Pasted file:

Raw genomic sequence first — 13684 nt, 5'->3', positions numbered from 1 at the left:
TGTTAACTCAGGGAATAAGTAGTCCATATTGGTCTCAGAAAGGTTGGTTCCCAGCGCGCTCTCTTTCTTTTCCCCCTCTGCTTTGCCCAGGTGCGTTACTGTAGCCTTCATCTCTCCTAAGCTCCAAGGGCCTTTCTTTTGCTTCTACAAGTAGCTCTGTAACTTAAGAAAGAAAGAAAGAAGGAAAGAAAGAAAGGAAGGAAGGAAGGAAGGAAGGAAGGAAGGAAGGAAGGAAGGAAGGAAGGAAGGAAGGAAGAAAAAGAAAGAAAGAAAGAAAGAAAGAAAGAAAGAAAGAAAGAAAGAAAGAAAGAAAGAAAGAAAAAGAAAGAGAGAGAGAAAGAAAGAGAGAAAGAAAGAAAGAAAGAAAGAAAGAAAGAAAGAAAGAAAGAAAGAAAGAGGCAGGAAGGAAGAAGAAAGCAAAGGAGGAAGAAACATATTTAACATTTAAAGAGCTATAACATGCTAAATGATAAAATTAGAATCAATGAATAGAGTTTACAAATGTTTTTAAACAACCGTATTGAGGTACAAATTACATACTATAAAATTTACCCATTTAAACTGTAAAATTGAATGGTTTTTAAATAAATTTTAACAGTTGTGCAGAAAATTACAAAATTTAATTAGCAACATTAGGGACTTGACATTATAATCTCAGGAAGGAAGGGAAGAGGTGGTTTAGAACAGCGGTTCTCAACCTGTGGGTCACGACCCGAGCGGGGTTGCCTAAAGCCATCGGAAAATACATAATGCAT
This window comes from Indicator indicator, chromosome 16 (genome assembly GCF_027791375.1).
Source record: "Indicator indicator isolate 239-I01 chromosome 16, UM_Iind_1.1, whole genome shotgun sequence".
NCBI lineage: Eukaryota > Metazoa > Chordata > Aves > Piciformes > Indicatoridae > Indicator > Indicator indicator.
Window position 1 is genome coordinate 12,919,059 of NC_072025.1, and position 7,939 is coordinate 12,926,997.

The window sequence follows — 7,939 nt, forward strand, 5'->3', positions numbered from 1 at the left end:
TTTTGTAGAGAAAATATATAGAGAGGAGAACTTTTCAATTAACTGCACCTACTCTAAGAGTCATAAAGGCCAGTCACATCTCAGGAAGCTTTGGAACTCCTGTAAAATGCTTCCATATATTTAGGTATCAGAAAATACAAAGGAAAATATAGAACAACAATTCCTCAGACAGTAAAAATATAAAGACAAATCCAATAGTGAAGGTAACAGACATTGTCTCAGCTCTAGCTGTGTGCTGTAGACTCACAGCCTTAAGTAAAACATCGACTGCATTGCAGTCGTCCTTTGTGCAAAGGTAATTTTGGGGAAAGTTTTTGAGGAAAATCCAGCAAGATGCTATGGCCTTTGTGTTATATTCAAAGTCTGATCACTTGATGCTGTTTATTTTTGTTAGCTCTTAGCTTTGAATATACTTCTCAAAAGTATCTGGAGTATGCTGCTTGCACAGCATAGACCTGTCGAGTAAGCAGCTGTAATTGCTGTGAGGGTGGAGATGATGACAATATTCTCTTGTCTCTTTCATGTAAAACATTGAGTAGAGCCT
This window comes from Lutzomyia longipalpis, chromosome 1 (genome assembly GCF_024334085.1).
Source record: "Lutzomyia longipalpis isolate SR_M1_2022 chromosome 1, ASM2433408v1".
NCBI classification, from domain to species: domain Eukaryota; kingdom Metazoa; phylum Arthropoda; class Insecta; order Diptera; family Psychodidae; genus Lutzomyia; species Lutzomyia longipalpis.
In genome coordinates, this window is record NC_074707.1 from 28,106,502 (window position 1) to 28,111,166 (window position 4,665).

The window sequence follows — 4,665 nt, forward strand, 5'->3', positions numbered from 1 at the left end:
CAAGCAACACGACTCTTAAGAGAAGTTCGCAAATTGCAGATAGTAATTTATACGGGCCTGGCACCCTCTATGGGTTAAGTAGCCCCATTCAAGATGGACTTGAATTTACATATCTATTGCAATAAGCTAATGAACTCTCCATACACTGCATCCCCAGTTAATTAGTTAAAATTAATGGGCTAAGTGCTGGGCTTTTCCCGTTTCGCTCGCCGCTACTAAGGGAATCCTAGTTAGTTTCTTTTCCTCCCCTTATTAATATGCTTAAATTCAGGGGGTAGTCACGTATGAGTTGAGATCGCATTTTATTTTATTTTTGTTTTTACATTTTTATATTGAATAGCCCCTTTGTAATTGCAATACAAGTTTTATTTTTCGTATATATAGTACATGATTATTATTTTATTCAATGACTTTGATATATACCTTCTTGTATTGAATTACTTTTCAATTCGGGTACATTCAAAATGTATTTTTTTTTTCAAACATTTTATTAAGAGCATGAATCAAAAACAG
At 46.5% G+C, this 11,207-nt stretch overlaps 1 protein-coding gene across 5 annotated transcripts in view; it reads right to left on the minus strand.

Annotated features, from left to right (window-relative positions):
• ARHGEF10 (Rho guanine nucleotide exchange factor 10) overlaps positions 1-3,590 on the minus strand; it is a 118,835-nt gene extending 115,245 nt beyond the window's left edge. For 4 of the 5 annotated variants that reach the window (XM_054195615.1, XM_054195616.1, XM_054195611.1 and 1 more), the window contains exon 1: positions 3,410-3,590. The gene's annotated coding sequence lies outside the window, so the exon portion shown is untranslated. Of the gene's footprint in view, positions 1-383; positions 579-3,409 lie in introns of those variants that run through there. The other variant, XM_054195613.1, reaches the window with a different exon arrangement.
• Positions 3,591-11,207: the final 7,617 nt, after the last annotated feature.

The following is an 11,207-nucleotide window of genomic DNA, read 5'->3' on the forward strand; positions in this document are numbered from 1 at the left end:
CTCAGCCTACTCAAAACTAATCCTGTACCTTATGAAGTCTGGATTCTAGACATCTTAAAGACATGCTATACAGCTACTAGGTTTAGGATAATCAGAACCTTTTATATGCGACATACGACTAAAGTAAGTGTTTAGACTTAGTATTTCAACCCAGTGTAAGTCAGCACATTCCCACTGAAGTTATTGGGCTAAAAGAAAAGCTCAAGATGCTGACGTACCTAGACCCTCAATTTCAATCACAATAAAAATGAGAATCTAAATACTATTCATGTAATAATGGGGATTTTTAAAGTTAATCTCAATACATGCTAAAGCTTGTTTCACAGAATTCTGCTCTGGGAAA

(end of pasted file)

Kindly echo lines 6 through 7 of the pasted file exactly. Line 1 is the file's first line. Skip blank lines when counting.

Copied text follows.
Window position 1 is genome coordinate 12,919,059 of NC_072025.1, and position 7,939 is coordinate 12,926,997.

The window sequence follows — 7,939 nt, forward strand, 5'->3', positions numbered from 1 at the left end: